Notes on the Structure of Indian Money Market

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Financial markets are functionally classified into (a) money market and (b) capital market. This classifica­tion is on the basis of term of credit, i.e., whether the credit is supplied for a short period or long period.

Money market refers to institutional arrangements which deal with short-term funds. Capital market, on the other hand, deals in long-term funds.

Money market is a short-term credit market which deals with relatively liquid and quickly marketable assets, such as, short- term government securities, treasury bills, bills of exchange, etc.

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According to Crowther, “The money market is a collective name given to the various firms and institutions that deal with various grades of near-money.”

The Reserve Bank of India defines money market “as the centre for dealing, mainly of a short-term character, in monetary assets; it meets the short-term requirements of borrowers and provides liquidity or cash to the lenders.”

Structure of Indian Money Market

(i)Broadly speaking, the money market in India comprises two sectors: (a) organised sector, and (b) unorganised sector.

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(ii)The organised sector consists of the Reserve Bank of India, the State Bank of India with its seven associates, twenty nationalised commercial banks, other scheduled and non-scheduled commercial banks, foreign banks, and Regional Rural Banks. It is called organised because its part is systemati­cally coordinated by the RBI.

(iii) Non-bank financial institutions such as the LIC, the GIC and subsidiaries, the UTI also operate in this market, but only indirectly through banks, and not directly.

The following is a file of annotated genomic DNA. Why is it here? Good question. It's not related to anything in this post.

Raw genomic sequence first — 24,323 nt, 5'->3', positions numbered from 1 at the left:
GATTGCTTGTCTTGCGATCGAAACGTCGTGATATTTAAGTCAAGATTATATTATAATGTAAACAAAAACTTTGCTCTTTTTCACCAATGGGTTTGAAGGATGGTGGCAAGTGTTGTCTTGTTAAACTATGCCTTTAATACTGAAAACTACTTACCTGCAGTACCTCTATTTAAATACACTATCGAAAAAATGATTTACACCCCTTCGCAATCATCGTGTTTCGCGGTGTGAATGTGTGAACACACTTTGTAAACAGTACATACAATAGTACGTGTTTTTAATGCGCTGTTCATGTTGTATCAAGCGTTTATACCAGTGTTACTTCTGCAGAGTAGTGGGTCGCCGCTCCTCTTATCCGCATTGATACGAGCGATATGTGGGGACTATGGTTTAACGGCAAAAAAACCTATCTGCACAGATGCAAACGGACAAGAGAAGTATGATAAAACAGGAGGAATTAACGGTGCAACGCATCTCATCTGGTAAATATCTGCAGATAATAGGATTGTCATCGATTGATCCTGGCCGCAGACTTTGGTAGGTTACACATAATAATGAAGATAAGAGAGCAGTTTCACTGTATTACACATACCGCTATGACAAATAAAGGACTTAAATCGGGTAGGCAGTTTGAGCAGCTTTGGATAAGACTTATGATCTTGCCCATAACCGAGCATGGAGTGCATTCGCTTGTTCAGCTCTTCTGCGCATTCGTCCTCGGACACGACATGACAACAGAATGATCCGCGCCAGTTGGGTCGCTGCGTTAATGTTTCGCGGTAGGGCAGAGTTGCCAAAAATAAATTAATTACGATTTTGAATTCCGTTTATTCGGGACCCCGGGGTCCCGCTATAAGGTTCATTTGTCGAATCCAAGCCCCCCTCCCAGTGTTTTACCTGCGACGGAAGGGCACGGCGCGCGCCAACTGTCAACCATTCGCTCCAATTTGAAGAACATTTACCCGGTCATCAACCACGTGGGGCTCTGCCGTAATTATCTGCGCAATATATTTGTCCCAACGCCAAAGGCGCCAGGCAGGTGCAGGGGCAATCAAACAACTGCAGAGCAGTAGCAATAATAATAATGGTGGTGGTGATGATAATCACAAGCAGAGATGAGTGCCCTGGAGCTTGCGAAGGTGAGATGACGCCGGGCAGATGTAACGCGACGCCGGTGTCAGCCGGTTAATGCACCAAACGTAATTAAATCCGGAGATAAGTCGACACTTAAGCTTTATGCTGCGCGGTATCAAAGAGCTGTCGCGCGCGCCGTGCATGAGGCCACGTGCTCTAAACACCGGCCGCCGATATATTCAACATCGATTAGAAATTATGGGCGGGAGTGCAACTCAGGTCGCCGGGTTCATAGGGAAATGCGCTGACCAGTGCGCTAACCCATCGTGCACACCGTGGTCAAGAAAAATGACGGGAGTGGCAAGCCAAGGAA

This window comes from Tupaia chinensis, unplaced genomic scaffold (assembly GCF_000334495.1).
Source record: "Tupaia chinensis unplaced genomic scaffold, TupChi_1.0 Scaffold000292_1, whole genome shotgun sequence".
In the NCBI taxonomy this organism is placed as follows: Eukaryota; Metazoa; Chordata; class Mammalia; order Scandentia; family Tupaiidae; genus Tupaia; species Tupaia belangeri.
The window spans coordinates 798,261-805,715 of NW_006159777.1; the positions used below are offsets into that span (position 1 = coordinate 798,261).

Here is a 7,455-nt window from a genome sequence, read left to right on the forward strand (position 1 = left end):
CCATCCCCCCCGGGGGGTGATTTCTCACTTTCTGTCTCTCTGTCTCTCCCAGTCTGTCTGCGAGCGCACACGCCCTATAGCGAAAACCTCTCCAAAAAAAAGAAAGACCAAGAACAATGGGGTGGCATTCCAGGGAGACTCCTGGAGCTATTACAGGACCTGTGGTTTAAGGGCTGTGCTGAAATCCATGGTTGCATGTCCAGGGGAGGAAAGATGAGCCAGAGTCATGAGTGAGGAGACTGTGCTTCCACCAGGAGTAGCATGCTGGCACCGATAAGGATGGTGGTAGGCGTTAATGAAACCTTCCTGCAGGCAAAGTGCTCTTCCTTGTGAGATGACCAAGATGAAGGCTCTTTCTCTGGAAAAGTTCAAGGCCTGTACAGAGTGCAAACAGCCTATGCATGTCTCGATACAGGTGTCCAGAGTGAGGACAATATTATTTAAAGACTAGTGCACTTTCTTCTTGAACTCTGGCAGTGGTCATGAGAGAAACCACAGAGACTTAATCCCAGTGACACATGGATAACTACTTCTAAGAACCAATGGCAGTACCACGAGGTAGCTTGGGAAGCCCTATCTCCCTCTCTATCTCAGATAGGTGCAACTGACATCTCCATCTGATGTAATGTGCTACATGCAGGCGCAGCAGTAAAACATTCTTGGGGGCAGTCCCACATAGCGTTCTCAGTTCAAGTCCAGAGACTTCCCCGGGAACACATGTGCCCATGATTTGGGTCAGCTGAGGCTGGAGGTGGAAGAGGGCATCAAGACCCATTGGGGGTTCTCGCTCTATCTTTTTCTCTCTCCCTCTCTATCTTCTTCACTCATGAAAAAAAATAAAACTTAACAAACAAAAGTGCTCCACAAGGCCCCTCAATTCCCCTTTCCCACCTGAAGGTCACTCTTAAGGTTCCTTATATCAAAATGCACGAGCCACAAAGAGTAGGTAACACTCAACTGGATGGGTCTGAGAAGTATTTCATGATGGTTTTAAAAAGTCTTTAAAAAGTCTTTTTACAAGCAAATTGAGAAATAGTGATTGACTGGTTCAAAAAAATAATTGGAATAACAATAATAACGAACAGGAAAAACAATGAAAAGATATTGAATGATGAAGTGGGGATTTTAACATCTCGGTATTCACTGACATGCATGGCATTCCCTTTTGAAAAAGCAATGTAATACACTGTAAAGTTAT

(iv) Quasi-government bodies and large companies also make their short-term surplus funds available to the organised market through banks.

(v)Cooperative credit institutions occupy the intermediary position between organised and unorganised parts of the Indian money market. These institutions have a three-tier structure. At the top, there are state cooperative banks.

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At the local level, there are primary credit societies and urban cooperative banks. Considering the size, methods of operations, and dealings with the RBI and commercial banks, only state and central, cooperative banks should be included in the organised sector. The cooperative societies at the local level are loosely linked with it.

(vi)The unorganized sector consists of indigenous banks and money lenders. It is unorganised because activities of its parts are not systematically coordinated by the RBI.

(vii)The money lenders operate throughout the country, but without any link among themselves.

(viii)Indigenous banks are somewhat better organised because they enjoy rediscount facilities from the commercial banks which, in turn, have link with the RBI. But this type of organisation represents only a loose link with the RBI.

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